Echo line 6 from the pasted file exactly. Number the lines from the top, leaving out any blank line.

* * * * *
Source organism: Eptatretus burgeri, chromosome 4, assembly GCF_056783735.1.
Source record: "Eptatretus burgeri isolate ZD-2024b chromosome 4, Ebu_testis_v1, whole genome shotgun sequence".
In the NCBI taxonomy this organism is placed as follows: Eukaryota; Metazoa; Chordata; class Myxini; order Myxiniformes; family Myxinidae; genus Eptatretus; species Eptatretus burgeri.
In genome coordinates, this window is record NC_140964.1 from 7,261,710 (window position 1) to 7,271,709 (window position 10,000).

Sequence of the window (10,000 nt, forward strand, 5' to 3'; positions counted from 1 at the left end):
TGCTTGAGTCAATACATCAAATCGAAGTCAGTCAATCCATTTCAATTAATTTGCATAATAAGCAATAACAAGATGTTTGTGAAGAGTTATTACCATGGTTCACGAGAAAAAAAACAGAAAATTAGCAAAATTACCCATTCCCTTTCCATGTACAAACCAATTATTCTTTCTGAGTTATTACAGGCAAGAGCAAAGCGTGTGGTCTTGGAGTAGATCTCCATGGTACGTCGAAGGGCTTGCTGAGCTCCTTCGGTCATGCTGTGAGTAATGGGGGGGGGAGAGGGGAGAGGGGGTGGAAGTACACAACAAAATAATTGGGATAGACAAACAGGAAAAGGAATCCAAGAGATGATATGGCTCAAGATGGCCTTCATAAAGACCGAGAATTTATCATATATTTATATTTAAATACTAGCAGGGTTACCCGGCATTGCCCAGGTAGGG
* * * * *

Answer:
TGCTTGAGTCAATACATCAAATCGAAGTCAGTCAATCCATTTCAATTAATTTGCATAATAAGCAATAACAAGATGTTTGTGAAGAGTTATTACCATGGTTCACGAGAAAAAAAACAGAAAATTAGCAAAATTACCCATTCCCTTTCCATGTACAAACCAATTATTCTTTCTGAGTTATTACAGGCAAGAGCAAAGCGTGTGGTCTTGGAGTAGATCTCCATGGTACGTCGAAGGGCTTGCTGAGCTCCTTCGGTCATGCTGTGAGTAATGGGGGGGGGAGAGGGGAGAGGGGGTGGAAGTACACAACAAAATAATTGGGATAGACAAACAGGAAAAGGAATCCAAGAGATGATATGGCTCAAGATGGCCTTCATAAAGACCGAGAATTTATCATATATTTATATTTAAATACTAGCAGGGTTACCCGGCATTGCCCAGGTAGGG